Feedback describes the situation when output from (or information about the result of) an event or phenomenon in the past will influence an occurrence or occurrences of the same (i.e. same defined) event / phenomenon (or the continuation / development of the original phenomenon) in the present or future. A well-known example is a typical household thermostat that switches off the boiler when heat expands a bimetal strip. A feedback loop requires three things: a "desired" or pre-programmed state or behavior, some type of sensor to determine whether that state is being achieved, and some mechanism that changes activity if there is a difference between the current state and the preset state.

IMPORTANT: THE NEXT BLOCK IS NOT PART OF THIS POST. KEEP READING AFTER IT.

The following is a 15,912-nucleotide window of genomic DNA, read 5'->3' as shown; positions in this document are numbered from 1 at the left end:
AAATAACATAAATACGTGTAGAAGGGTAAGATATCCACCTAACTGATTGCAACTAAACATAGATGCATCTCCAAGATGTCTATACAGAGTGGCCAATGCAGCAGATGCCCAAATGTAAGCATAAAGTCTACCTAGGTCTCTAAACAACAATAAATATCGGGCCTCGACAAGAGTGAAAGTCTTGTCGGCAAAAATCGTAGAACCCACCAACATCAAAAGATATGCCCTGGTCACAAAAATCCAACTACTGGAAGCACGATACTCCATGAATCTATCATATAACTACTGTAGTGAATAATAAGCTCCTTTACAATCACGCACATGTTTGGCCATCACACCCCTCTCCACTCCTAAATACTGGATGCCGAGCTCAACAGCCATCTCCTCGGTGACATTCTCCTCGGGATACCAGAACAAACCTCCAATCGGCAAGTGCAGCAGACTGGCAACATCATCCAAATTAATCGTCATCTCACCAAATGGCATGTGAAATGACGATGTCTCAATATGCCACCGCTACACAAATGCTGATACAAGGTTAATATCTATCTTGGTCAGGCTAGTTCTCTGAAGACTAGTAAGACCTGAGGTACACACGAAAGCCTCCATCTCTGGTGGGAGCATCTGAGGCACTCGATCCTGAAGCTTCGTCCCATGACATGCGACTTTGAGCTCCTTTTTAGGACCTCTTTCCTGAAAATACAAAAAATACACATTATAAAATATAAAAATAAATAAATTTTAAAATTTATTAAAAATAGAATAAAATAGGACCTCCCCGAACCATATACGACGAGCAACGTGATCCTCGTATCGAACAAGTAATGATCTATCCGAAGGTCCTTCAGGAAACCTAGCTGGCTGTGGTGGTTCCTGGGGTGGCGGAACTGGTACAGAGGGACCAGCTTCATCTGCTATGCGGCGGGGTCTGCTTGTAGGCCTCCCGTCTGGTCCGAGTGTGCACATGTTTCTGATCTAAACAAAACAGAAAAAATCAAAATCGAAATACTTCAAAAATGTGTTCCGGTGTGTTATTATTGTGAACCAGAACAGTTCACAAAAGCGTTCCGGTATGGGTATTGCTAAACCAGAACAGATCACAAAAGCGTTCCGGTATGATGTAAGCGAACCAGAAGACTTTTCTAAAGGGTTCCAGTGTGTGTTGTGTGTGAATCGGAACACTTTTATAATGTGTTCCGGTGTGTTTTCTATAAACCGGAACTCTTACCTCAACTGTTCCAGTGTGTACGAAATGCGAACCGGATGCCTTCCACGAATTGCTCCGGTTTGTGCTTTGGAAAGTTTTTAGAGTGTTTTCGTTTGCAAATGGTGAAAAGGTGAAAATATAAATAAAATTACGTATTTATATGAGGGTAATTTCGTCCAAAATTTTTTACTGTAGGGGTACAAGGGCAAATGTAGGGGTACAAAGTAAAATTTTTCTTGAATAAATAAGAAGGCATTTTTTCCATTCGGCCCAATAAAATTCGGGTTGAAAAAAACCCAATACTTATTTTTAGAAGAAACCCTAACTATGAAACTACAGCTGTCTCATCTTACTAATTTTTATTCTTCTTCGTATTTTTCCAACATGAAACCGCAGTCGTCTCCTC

Feedback is found throughout the living world at all scales: growth, regulation, and response, from the interaction of proteins in cells to the interaction of organisms in complex ecosystems. In the world of technological innovation, feedback is what makes something "smart" whether it is an autopilot on a ship, or a macro software application on a computer, or an automatic climate system in a building.